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He’s not ready to give up on the things that give him energy–communication, conversation, sharing different experiences and perspectives–for the homogeneity of a senior center.But as an older person in America, he finds himself in a world that’s not set up to receive what he can offer.The BLS points out that tough competition for jobs at the best architectural firms will make seeking employment difficult for graduates.It's not all grim news for graduates and the unemployed.The BLS expects employment from 2010 to 2020 to grow by 24 percent.Sustainable design should see increased demand, with more interest in green buildings that are environmentally friendly and conserve resources. The bottom 10 percent, which often represents entry-level workers, earned ,030.He’s sprightly: His exercise routine includes circuit training, cardio, and boxing, and he volunteers at a nearby jail, teaching classes in mindfulness.O’Halloran’s doctor tells him he has maybe five to 10 years left living on his own, but he’s considering a move to a senior center sooner; he’s social, and he doesn’t like living without easy access to people to chat with. “I need to talk to young people–millennials,” he says.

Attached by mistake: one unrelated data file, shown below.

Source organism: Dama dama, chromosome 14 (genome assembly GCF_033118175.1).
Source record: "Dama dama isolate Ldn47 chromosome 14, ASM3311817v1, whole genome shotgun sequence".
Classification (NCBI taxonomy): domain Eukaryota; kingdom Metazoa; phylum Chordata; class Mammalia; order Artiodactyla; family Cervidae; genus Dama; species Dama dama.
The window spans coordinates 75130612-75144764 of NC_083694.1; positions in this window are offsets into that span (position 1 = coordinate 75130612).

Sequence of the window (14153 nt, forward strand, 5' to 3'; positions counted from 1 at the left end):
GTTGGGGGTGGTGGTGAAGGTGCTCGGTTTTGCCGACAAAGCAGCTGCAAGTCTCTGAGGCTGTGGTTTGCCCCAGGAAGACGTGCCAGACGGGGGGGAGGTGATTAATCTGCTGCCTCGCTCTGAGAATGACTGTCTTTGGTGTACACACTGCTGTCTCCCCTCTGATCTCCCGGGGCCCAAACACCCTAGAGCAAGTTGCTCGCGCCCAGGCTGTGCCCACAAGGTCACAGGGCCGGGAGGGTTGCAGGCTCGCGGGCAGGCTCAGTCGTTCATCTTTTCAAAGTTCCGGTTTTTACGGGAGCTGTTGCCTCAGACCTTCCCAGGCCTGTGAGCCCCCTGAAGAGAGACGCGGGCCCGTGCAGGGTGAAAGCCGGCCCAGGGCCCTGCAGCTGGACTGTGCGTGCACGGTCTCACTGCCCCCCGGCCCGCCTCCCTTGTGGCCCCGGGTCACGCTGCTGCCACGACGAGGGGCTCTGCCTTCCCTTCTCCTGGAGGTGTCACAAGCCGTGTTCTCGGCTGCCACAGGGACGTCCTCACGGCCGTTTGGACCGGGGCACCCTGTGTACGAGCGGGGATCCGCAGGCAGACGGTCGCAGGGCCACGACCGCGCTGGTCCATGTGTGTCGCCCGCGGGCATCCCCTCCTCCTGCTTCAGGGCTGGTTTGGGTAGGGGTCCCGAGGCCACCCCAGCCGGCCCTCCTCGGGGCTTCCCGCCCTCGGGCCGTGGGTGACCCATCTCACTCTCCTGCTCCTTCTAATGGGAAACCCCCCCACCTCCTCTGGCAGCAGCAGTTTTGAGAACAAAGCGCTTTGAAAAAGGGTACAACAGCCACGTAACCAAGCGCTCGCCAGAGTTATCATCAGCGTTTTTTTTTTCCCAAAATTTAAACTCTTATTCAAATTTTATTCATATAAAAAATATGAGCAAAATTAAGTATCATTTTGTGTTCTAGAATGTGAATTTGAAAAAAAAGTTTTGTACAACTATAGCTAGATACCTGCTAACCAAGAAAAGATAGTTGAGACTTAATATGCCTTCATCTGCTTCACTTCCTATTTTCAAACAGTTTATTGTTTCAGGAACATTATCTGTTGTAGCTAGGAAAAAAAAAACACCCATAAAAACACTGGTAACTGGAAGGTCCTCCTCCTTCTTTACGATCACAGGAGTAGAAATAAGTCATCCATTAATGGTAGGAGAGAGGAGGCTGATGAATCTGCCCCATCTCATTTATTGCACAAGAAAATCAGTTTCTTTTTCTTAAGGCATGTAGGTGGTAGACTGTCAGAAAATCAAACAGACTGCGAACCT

Christensen studied communications at the University of Washington and history at Armstrong Atlantic State University.“At the senior center, I can sit down and schmooze, talk about jitterbugging,” he says.“But it’s all the same perspective.”Like many people heading into their later years, O’Halloran has found himself in a bind.Architecture is so closely tied to the construction industry that even small negative fluctuations when the economy is good are felt -- mostly locally -- leading some firms to cut back on hours until work picks up. Architects with master's degrees tend to have a lower unemployment rate than those with only a bachelor's degree. cited a Georgetown University study, released in January of 2012, showing that 7.7 percent of architects with a master's degree were unemployed as opposed to a 13.9 percent unemployment rate for those with a bachelor's degree.The study tracked recent college graduates aged 22 to 26.
The recession of 2008 had a significant impact on architects, and the industry had not recovered as of 2012.